Dan: I did, at James Squire. So, that was a bit of a fluke. An old mate who is also my cousin walked into the home brew show one day and said, "What are you doing", and I'm like, "What are you doing?". He's like, "I'm buying ingredients for my job as a brewer at James Squire".

Dan: A week later he rang me and said, "My boss wants to talk to you about a job". Spoke to his boss over about eleven pints of beer at the Portland Hotel and that was my job interview and, got a job at James Squire as a brewer. So, that's how it's all started and I brewed there for 15 months. And I started brewing ... I started helping at Holgate, just on the side as well and then I got a full time job there.

Dan: So, I was there for about nine months and then I'd been talking to the old man about starting a brewery for years and years and years and years and I got a bit sick of talking about it so I was ...

Lachlan: Went and did it?

Dan: Went and did it anyway. So that was 2013 and started Gypsy Brewing and first beer we made was Red Eye Rye which-

Lachlan: Still rates number three on RateBeer.

Dan: RateBeer. Number three in the world. Yes, so it's doing pretty well.

Lachlan: So I guess you were gypsy brewing for a number of years, how did you find gypsy brewing?

Dan: It was pretty easy to be honest. The challenges around it were probably the challenges we still have now around logistics and getting all the packaging and everything sorted. All the boring stuff that you don't really want to have to deal with. It was challenging.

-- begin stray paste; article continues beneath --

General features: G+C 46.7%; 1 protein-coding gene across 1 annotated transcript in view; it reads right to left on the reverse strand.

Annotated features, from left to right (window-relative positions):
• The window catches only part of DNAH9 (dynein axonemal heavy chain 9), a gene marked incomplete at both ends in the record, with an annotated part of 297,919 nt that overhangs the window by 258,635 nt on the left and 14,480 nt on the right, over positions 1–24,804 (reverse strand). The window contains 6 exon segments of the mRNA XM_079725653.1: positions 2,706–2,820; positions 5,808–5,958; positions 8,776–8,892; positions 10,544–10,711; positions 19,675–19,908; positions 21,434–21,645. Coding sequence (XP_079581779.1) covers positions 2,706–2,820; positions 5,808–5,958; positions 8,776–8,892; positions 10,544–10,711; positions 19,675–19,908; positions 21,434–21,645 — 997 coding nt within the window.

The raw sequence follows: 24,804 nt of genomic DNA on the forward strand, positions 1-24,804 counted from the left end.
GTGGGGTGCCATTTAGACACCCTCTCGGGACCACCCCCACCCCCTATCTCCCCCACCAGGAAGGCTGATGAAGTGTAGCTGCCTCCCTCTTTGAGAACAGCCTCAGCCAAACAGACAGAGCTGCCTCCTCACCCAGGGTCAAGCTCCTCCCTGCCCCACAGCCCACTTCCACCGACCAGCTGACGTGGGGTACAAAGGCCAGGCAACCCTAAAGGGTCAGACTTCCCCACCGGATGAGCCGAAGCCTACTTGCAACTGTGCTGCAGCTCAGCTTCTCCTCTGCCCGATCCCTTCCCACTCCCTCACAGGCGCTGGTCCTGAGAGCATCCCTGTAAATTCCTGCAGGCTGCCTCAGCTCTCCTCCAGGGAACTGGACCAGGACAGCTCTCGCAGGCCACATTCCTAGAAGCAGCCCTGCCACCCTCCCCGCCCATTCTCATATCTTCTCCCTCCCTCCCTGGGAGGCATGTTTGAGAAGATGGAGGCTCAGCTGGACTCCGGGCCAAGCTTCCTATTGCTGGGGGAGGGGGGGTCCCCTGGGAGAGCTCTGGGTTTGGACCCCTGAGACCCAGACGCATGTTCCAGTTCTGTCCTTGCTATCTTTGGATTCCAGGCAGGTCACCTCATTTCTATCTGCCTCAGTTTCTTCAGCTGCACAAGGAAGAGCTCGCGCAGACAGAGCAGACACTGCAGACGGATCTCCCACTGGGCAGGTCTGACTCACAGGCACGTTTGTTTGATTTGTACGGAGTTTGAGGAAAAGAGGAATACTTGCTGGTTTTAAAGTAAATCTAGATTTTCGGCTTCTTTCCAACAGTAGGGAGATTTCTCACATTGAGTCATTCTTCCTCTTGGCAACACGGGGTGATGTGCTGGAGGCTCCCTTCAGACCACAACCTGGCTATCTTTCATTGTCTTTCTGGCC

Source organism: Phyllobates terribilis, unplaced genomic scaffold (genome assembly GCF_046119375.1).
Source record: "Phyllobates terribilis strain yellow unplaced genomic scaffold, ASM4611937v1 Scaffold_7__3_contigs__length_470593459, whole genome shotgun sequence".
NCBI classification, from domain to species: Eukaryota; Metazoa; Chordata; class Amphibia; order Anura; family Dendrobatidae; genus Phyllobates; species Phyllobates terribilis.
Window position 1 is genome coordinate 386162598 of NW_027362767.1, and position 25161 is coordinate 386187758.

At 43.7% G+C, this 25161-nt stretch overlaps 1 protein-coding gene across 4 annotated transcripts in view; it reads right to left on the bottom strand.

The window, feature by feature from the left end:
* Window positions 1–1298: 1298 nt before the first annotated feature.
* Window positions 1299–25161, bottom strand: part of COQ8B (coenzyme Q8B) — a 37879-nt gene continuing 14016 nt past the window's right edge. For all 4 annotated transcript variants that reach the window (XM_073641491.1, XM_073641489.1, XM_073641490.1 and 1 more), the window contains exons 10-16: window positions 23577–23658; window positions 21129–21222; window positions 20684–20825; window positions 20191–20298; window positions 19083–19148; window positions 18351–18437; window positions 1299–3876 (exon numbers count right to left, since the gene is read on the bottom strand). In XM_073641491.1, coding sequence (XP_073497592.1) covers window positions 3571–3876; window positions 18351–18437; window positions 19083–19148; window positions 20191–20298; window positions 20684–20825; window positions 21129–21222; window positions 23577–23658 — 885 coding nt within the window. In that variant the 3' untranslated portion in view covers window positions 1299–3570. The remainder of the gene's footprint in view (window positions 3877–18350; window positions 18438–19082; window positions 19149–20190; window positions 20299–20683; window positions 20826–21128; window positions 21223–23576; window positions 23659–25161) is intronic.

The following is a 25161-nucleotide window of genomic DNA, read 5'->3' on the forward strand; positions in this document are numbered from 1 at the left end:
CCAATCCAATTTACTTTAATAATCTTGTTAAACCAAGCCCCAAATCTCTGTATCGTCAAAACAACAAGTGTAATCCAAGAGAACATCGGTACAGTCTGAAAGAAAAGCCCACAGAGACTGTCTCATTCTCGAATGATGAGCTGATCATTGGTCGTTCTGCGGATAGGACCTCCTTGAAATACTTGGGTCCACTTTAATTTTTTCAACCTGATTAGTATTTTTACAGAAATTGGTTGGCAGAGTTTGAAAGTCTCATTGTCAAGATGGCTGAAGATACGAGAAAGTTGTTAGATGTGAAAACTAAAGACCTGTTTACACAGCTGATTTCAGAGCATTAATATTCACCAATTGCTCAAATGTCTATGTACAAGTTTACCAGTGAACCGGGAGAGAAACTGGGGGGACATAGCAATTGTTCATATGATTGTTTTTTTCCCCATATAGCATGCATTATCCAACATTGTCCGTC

Dan: I'm going to sneeze, excuse me. I must be getting your cold. We shouldn't have kissed before. So, look I found challenging when we got kicked out.

Lachlan: Yes right.

Dan: We got booted out basically because the guys had sold all their tanks so there was a lot of other brewers in there. That was hard working with those guys but not working with the other guys, it was hard working-

Lachlan: There were a lot of breweries there?

Dan: Yes, yes. So that was challenge and then having nowhere to brew, trying to find other places to brew. Having beers come out of Bendigo Beers, come out of Jameson Beers, come out of Mildura, Brunswick, Ballarat, Derrimut and, there was one other. And we made beer at Hawkers as well.

Dan: So, that was a challenge trying to get consistency across all that.

Lachlan: Was there a moment in the gypsy brewing time or have you always wanted it where you went, "Yes, let's open our own space?"

Dan: That was what we were trying to do from the start. Just took the old man a long time to settle on somewhere he was happy to invest in. So we eventually did find somewhere about two years later so, 2015. And we bought some equipment and we're up and running July, 2016 I think is when we did our first beer.

Lachlan: Right. So it's been a very fast and frenetic few years then?

Dan: It has been mate, yes. Like a lot has gone on in a small amount of time.

Lachlan: So Dainton, I guess if you were to speak to most people in the public and the consumers I think they would take Dainton Beers to be ever changing, lots of new beers, crazy flavours. Limited releases, it's obviously a ... has it always been part of your business focus or is it been a to keep up with the trends in the marketplace or ...? Why so many limited releases?

Dan: They sell. That's probably it. To be honest, I looked at where the market was going and I'm not just talking about the beer market, just consumerism in it's totalitarianism. That's a word I made up. Give me another coffee.